"Then went he down, and dipped himself seven times in Jordan, according to the saying of the man of God: and his flesh came again like unto the flesh of a little child, and he was clean" (II Kings 5:14).
The familiar story of Naaman the Syrian was cited by the Lord Jesus as an example of God's concern for people of all nations: "Many lepers were in Israel in the time of Eliseus (Elisha) the prophet; and none of them was cleansed, saving Naaman the Syrian" (Luke 4:27). It is also a striking picture of salvation.
Naaman was a great and highly acclaimed general, but nevertheless was stricken with an incurable and loathsome disease. Similarly, any natural man, no matter how powerful, is afflicted with the lethal disease of sin. Before this proud official could be cured of his leprosy, he had to humble himself in several ways. First, he had to accept the advice of a slave girl from an enemy nation; then journey to that nation and its prophet, whose God his own nation had repudiated; travel still farther at the word of the prophet (who would not even come out to meet him); and, finally, immerse himself seven times in the despised river Jordan. Though he resented being so humiliated, his condition was hopeless otherwise, so he finally did all these things, and God marvelously healed him!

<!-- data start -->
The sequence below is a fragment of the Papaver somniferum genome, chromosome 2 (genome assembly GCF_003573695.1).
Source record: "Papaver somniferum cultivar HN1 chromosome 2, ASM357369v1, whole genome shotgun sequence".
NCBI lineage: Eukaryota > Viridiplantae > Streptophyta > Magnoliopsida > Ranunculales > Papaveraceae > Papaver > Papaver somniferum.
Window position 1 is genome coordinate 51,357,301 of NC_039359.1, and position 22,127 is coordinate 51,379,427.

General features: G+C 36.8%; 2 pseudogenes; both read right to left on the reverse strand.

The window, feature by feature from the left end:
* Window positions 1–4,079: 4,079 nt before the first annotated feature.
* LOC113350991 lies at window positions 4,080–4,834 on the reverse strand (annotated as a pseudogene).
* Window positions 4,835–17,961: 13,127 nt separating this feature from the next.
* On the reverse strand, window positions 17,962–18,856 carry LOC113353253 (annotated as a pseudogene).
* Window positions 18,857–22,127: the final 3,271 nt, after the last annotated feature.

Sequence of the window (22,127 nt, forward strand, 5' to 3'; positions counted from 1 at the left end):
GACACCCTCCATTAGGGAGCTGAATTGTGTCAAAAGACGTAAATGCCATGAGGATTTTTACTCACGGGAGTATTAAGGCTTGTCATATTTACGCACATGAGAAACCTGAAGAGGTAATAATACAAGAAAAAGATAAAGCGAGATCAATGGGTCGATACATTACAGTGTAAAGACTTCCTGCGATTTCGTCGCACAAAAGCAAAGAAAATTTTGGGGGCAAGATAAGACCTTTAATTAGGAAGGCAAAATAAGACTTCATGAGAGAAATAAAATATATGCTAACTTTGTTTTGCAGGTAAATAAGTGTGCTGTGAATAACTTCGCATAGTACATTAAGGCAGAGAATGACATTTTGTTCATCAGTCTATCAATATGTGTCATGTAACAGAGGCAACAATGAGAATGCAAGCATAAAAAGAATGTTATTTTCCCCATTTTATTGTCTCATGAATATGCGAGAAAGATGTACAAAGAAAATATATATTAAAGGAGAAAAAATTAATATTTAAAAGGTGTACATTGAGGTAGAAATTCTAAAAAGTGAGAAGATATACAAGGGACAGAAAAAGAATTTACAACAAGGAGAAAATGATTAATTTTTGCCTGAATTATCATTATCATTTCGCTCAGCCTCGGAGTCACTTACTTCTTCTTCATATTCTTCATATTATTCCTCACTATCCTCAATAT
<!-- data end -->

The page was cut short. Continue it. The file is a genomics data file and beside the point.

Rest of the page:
The leprous flesh became as the flesh of a little child again, but first he had to manifest the obedient faith of a little child. The same principle is true for every lost sinner. "Humble yourselves in the sight of the Lord, and He shall lift you up" (James 4:10). Jesus said: "Except ye be converted, and become as little children, ye shall not enter into the kingdom of heaven. Whosoever therefore shall humble himself as this little child, the same is greatest in the kingdom of heaven" (Matthew 18:3-4). HMM